The following is the first part of some notes on chapter one of Capital. The second part will follow in the upcoming months.
The Dual Character of the Commodity is the Dual Character of Labor
Marx begins chapter one of Capital by describing the dual character of the commodity. One side of the commodity is defined by how it is used. Marx calls this “use-value.” He defines use by how the commodity “satisfies human needs of whatever kind” (125). The idea of “human needs” plays an important role in Marx’s thought and takes on a number of interrelated meanings. In the German Ideology he argues “The first historical act is thus the production of the means to satisfy these needs, the production of material life itself. And indeed this is an historical act, a fundamental condition of all history” (47). Throughout history human beings have produced things, or “uses,” to address their basic and expanded needs, which gives rise to particular forms of society, specific kinds of social relations and subjectivities. Continue reading Notes on chapter one of Marx’s Capital, Part One
Background to the 1844 Manuscripts
Some of us around Gathering Forces are reading a selection from The Economic and Philosophic Manuscripts of 1844 by Karl Marx. We should be careful not see this document as just a brilliant piece of writing coming from a solitary brain of an intellectual giant. Instead this writing is a powerful product of its time with all sorts of issues and events shaping its coming together. Four things which stand out in shaping this document are: a) Marx was breaking from Hegel who thought history moved through a world spirit and alienation was only mental. b) Marx was heavily influenced by the working class and specifically the Silesian weavers uprising in Germany. This was an important moment for Marx has it continued to propel him to break from bourgeois radicalism and left-wing Hegelianism. He saw that the movement of history was the process of production, that it was materially located in the working class. So two things are solved in this piece: alienation’s material dimension and the labor process as the central thread of human history. What placing the labor process as central to human history meant was that by only solving the contradictions in how humans work can we hope to build a radically new society. Or as Raya says, “He began with the proletarian activity at the point of production. He separated labor from product and from property, and looked for the contradiction within labor itself. It is through this contradiction that the laborer would develop, that is, would overcome the contradictions in the capitalist method of production (Marxism and Freedom, 55).” c) Marx was separating himself from the various dimensions of French socialism. It’s a big list so I won’t go into it here but folks can look up Utopian Socialism, Auguste Blanque, and Proudhon to get a sense of what I mean. d) He was using British political economy as a basis for his critique of political economy.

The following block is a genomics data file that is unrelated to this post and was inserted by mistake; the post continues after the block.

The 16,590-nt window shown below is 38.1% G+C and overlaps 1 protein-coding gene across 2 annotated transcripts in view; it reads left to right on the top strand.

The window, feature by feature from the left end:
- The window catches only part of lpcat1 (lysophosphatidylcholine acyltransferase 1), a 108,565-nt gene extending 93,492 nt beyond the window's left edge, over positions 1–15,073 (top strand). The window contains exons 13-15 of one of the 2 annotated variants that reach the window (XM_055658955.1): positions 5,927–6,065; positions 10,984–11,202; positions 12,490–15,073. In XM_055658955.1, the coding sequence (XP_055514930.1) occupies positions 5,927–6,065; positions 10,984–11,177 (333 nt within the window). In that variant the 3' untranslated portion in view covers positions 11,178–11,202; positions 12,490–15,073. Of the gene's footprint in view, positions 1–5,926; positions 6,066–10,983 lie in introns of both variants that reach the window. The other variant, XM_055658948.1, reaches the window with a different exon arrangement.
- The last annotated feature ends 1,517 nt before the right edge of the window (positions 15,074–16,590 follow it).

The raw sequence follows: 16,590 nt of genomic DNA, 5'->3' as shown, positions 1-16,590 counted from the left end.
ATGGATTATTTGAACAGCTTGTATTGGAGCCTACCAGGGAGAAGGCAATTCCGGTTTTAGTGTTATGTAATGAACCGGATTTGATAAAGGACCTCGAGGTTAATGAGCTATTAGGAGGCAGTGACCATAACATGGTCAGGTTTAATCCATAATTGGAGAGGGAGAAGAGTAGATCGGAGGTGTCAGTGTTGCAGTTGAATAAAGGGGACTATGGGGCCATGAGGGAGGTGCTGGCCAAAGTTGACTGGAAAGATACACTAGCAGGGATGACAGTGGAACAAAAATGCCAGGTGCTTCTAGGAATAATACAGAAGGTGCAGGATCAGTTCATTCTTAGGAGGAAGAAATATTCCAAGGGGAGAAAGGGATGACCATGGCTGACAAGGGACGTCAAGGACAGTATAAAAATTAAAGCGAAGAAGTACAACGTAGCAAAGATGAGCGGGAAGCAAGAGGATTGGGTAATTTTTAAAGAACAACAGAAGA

Continue reading When we lose control of our labor power